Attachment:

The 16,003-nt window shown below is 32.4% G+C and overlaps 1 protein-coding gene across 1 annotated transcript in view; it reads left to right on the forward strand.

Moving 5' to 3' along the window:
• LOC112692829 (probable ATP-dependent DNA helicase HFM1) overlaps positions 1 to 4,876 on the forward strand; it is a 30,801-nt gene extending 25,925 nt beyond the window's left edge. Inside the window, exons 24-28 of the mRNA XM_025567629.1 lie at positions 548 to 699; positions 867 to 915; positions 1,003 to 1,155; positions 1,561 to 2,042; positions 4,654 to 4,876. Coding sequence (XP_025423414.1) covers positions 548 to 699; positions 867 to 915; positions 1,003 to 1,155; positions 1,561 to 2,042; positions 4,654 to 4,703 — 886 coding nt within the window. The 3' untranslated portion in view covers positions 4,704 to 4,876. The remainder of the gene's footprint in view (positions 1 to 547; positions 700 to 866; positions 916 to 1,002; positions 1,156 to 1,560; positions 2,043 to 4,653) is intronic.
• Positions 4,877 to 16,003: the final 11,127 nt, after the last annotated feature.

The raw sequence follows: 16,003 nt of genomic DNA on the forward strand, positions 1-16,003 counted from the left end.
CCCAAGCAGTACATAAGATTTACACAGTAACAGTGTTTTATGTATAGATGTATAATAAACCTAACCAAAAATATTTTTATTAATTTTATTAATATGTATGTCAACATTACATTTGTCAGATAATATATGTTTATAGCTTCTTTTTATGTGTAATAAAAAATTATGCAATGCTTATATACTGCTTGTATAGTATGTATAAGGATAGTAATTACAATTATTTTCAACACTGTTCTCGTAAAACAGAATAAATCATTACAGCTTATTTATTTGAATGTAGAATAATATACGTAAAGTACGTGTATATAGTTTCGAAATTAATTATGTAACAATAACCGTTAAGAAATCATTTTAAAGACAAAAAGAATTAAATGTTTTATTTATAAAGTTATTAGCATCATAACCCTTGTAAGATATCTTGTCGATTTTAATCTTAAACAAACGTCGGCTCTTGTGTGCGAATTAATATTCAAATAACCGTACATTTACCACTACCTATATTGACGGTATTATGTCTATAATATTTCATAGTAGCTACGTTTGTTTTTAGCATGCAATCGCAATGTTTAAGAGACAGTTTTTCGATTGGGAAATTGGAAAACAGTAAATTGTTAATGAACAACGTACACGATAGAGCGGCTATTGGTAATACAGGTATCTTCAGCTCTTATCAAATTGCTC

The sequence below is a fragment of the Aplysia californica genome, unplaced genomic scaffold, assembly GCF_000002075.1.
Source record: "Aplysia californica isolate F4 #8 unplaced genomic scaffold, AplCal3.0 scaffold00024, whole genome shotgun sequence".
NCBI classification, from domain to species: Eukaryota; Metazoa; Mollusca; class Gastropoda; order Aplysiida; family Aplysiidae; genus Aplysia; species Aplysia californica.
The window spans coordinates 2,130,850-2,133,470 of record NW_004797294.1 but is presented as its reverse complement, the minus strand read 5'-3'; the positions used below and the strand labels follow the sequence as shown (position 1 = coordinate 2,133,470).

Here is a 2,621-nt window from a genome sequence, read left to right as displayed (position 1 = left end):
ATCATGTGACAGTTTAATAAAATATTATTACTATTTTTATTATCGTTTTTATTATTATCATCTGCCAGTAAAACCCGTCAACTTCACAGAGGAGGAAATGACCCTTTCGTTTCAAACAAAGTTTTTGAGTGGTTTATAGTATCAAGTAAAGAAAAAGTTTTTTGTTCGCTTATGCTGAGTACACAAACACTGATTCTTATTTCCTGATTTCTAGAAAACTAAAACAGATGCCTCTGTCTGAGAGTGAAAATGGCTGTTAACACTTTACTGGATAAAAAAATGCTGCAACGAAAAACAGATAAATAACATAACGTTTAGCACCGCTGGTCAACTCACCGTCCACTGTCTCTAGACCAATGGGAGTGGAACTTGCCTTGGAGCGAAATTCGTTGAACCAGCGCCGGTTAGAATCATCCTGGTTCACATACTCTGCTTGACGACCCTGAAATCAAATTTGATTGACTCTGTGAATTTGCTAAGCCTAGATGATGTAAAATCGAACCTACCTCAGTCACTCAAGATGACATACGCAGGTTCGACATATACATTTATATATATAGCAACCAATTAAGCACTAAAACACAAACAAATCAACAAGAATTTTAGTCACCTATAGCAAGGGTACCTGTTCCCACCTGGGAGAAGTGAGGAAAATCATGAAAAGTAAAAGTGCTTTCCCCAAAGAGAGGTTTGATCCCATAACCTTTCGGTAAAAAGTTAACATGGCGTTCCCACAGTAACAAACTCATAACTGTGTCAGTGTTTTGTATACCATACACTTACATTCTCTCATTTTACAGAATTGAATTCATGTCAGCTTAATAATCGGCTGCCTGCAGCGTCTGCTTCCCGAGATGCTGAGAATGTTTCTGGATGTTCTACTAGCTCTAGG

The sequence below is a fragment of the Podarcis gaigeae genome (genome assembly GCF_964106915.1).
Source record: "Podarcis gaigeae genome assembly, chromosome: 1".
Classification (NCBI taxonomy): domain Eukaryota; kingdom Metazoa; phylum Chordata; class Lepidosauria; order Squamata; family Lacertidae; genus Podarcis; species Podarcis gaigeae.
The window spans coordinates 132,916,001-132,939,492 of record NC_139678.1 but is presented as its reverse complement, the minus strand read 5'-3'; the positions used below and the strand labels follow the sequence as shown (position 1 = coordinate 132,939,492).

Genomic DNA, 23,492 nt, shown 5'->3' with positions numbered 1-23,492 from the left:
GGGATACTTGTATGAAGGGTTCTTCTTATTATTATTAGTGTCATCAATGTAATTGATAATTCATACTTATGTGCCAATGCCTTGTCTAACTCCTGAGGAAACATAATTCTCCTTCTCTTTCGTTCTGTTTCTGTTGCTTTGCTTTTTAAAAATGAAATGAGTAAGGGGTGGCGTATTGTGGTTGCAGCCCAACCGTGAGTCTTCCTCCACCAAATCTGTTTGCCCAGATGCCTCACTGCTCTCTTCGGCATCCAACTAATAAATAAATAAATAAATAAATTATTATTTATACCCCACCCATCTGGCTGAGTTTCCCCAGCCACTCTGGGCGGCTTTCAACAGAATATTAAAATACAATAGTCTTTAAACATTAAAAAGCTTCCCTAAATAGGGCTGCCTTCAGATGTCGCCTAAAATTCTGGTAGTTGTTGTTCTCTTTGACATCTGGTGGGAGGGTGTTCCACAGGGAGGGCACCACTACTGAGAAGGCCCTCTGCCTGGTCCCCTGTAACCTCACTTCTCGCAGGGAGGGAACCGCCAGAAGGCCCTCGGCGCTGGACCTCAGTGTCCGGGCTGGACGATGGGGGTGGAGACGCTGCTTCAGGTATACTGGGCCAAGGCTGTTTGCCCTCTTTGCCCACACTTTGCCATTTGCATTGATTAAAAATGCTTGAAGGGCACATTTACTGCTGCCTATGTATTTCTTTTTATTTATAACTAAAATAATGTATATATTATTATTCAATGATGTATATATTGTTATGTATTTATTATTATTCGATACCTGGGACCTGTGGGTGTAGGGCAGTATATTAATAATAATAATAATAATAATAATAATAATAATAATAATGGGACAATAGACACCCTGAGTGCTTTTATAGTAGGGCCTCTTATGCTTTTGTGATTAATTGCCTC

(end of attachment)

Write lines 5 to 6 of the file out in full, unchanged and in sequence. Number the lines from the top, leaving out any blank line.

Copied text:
The raw sequence follows: 16,003 nt of genomic DNA on the forward strand, positions 1-16,003 counted from the left end.
CCCAAGCAGTACATAAGATTTACACAGTAACAGTGTTTTATGTATAGATGTATAATAAACCTAACCAAAAATATTTTTATTAATTTTATTAATATGTATGTCAACATTACATTTGTCAGATAATATATGTTTATAGCTTCTTTTTATGTGTAATAAAAAATTATGCAATGCTTATATACTGCTTGTATAGTATGTATAAGGATAGTAATTACAATTATTTTCAACACTGTTCTCGTAAAACAGAATAAATCATTACAGCTTATTTATTTGAATGTAGAATAATATACGTAAAGTACGTGTATATAGTTTCGAAATTAATTATGTAACAATAACCGTTAAGAAATCATTTTAAAGACAAAAAGAATTAAATGTTTTATTTATAAAGTTATTAGCATCATAACCCTTGTAAGATATCTTGTCGATTTTAATCTTAAACAAACGTCGGCTCTTGTGTGCGAATTAATATTCAAATAACCGTACATTTACCACTACCTATATTGACGGTATTATGTCTATAATATTTCATAGTAGCTACGTTTGTTTTTAGCATGCAATCGCAATGTTTAAGAGACAGTTTTTCGATTGGGAAATTGGAAAACAGTAAATTGTTAATGAACAACGTACACGATAGAGCGGCTATTGGTAATACAGGTATCTTCAGCTCTTATCAAATTGCTC